My wife lived in Norway for 18 months, and her love for this country is infectious.  The stunning physical geography leads to some equally magnificent cultural landscapes that were forged in a very rugged, inhospitable environment for early human settlers.   

 

Tags: Norway, place, tourismphysical, Arctic, geo-inspiration, images, artlandscape.

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In the Same Ballpark

In the Same Ballpark | Geography Education | Scoop.it

"In 1992, the Baltimore Orioles opened their baseball season at a brand new stadium called Oriole Park at Camden Yards, right along the downtown harbor. The stadium was small and intimate, built with brick and iron trusses—a throwback to the classic ballparks from the early 20th century. It was popular right from the start.

These new Populous ballparks are small and old fashioned-looking but they also feature modern amenities—comfortable seats and fancy foods. And while designed to be different, they tend to follow a similar aesthetic format, featuring a lot red brick and green-painted iron. These new parks also feature asymmetrical playing fields, which are in many cases dictated by the surrounding cityscape."

Seth Dixon's insight:

This podcast is filled with important urban geographic issues: downtown revitalization, landscape aesthetics, sense of place, planning, public/private revitalization, etc.  And to boot, this podcast uses America's pasttime to discuss these topics. I typically really enjoy the thoughtful exploration of the untold stories that make up our world found in the 99 Percent Invisible podcast.

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New Orleans to remove prominent Confederate statues and monuments

New Orleans to remove prominent Confederate statues and monuments | Geography Education | Scoop.it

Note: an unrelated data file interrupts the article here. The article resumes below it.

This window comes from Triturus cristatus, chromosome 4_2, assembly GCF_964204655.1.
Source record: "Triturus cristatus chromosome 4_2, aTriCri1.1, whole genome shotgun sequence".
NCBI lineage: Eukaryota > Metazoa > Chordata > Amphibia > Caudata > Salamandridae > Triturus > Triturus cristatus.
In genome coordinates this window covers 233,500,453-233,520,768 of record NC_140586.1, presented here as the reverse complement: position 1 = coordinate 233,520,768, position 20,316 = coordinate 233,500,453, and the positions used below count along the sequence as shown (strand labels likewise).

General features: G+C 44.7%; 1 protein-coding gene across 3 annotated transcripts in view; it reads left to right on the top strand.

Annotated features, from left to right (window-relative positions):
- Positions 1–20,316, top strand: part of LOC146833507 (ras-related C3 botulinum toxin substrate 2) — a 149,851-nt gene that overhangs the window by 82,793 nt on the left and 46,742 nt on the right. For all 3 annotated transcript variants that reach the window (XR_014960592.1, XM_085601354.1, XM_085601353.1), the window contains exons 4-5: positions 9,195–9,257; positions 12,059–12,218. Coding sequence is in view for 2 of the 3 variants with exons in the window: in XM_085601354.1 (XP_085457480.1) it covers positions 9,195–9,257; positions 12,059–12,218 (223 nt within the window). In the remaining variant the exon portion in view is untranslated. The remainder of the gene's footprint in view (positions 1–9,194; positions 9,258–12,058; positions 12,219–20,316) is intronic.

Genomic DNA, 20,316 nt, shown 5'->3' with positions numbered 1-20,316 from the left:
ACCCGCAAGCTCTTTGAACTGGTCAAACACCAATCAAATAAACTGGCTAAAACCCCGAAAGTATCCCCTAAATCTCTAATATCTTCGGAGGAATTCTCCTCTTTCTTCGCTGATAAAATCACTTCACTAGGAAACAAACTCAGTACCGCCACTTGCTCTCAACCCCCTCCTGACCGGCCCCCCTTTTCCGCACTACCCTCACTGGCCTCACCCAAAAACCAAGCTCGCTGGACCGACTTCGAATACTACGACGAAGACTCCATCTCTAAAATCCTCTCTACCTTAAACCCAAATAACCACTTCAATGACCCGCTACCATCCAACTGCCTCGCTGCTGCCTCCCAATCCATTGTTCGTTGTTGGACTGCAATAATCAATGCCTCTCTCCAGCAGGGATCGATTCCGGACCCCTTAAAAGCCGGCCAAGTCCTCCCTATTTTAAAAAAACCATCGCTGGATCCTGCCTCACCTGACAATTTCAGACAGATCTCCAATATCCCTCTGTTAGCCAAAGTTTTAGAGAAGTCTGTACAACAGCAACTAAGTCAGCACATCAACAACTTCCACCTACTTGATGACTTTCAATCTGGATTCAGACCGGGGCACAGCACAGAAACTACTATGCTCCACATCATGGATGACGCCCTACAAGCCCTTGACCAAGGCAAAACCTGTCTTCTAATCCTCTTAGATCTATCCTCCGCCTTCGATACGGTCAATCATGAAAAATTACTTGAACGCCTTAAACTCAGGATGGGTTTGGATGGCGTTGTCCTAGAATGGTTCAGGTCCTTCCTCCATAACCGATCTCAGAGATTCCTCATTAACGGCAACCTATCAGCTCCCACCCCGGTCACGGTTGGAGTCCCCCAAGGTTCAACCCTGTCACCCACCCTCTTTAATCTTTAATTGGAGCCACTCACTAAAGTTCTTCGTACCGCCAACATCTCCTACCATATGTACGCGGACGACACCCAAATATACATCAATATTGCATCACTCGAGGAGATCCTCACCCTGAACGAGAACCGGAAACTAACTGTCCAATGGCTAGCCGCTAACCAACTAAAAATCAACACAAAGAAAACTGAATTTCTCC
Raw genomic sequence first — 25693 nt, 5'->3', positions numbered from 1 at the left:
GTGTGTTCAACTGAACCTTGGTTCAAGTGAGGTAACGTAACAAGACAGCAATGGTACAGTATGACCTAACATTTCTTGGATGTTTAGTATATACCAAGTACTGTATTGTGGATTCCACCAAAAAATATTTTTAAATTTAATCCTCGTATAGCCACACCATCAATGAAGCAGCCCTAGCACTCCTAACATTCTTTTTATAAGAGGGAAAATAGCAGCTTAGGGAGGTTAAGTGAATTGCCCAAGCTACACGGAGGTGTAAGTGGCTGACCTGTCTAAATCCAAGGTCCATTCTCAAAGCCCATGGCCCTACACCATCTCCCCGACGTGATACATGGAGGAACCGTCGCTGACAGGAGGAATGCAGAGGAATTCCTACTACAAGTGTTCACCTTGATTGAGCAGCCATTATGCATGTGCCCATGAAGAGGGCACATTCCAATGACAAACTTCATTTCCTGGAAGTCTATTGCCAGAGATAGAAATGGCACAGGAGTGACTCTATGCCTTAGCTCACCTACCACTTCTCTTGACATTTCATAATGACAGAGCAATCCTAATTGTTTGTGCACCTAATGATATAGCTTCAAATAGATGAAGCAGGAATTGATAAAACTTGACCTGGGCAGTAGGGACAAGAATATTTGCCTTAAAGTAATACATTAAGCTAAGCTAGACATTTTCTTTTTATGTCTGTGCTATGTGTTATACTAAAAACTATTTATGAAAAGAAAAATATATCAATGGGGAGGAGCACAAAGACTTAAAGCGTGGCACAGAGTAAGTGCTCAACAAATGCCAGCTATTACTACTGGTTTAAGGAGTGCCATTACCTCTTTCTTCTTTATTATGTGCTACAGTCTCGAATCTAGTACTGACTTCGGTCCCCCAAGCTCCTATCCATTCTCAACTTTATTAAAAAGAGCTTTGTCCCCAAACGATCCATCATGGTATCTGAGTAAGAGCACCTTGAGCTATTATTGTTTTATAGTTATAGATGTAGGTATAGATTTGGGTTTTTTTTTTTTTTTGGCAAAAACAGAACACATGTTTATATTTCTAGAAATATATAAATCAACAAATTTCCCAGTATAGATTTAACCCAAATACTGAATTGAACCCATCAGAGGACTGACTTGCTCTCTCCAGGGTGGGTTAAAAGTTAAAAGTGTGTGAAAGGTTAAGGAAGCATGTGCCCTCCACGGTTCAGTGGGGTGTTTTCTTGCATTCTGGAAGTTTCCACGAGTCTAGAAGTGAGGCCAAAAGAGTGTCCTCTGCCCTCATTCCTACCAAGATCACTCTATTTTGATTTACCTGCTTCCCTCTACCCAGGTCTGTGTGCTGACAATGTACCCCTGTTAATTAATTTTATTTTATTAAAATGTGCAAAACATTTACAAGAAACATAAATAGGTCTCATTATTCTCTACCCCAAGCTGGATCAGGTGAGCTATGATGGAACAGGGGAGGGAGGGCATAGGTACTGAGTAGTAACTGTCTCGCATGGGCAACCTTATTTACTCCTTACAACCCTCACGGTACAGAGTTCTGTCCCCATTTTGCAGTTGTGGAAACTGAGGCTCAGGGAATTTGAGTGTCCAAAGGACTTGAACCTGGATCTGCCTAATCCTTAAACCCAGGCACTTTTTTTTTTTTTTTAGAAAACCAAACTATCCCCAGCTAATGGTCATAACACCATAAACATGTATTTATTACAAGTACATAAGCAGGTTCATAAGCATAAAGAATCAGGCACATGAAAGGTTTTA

Statues to Confederate Generals Robert E. Lee and P.G.T. Beauregard and Confederate States of America President Jefferson Davis will be removed.
Seth Dixon's insight:

I find issues such as these endlessly fascinating because it the cultural politics behind the shaping of the landscape are so evident. The cultural landscape clearly isn't just an innocent reflection of the society, but is actively constructed and contested.  Some, including the NOLA mayor, claim that it isn't political, but preserving or reconfiguring a place's public cultural heritage is always political.

 

Tags: monuments, New Orleansthe Southurban, architecture, landscape.

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Christopher L. Story's curator insight, April 27, 2017 10:15 AM
So long as they are not destroyed. 
Nicole Canova's curator insight, February 8, 9:47 PM
It is interesting to see the cultural and political implications of the removal of monuments to the Confederacy.  It is also interesting to see how ethnicity and race come into play on this issue.  On the one hand, the mostly black population of New Orleans sees these monuments as celebrating an institution of abuse, exploitation, and white supremacy that likely impacted a majority of their ancestors.  These people voted overwhelmingly for politicians who promised to remove these symbols of the movement that aimed to preserve that institution.  On the other hand, there are people in the community that view the removal of these monuments as the erasure of the city's history.  It is a sensitive topic for many, but it is important that we remember the past with out celebrating negative parts of it. 
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Investing in Monumental Architecture

Investing in Monumental Architecture | Geography Education | Scoop.it

City Hall in Philadelphia is a fantastic example of using architecture to create civic pride by investing in iconic, public buildings. Monumental architecture helps to create a sense of place and communal identity. This building has open air access, making the public feel that this is more their building."

Seth Dixon's insight:

Question to Ponder: Is it "worth it" for government's to invest taxpayer dollars on ornate architecture? 

 

Tags: space, monumentsurban, architecture, place, landscape.

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Star Forts, the Premier Defense System of the Late 1500s

Star Forts, the Premier Defense System of the Late 1500s | Geography Education | Scoop.it
Fort Bourtange remains perfectly preserved, with historic structures strewn across the 11-acre pentagon.

 

Star forts, five-sided forts designed to give guards a panoramic view of any potential attackers, originated in Italy in the 15th century. Providing the optimal structure for protection from threats, star forts were used in Italian warfare for years and eventually diffused to the Groningen region of the Netherlands, where the Bourtange star fort was constructed in 1593.